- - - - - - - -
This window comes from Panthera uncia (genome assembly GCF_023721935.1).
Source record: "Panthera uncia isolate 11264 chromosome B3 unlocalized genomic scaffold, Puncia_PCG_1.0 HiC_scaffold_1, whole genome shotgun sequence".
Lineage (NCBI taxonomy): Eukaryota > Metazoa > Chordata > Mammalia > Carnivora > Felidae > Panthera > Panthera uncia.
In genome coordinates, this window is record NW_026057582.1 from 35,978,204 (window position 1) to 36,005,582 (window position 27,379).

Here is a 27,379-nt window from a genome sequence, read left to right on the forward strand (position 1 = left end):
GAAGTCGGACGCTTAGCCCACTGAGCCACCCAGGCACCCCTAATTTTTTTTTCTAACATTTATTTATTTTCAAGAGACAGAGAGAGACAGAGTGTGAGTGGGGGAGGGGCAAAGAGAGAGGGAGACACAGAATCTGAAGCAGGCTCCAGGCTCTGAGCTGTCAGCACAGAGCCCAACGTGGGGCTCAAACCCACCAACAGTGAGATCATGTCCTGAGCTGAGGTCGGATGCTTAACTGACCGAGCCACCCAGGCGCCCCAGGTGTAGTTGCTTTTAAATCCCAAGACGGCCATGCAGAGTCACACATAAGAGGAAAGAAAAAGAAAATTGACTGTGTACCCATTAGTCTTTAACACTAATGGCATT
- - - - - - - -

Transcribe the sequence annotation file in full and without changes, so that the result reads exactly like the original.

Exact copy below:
This window comes from Panthera uncia (genome assembly GCF_023721935.1).
Source record: "Panthera uncia isolate 11264 chromosome B3 unlocalized genomic scaffold, Puncia_PCG_1.0 HiC_scaffold_1, whole genome shotgun sequence".
Lineage (NCBI taxonomy): Eukaryota > Metazoa > Chordata > Mammalia > Carnivora > Felidae > Panthera > Panthera uncia.
In genome coordinates, this window is record NW_026057582.1 from 35,978,204 (window position 1) to 36,005,582 (window position 27,379).

Here is a 27,379-nt window from a genome sequence, read left to right on the forward strand (position 1 = left end):
GAAGTCGGACGCTTAGCCCACTGAGCCACCCAGGCACCCCTAATTTTTTTTTCTAACATTTATTTATTTTCAAGAGACAGAGAGAGACAGAGTGTGAGTGGGGGAGGGGCAAAGAGAGAGGGAGACACAGAATCTGAAGCAGGCTCCAGGCTCTGAGCTGTCAGCACAGAGCCCAACGTGGGGCTCAAACCCACCAACAGTGAGATCATGTCCTGAGCTGAGGTCGGATGCTTAACTGACCGAGCCACCCAGGCGCCCCAGGTGTAGTTGCTTTTAAATCCCAAGACGGCCATGCAGAGTCACACATAAGAGGAAAGAAAAAGAAAATTGACTGTGTACCCATTAGTCTTTAACACTAATGGCATT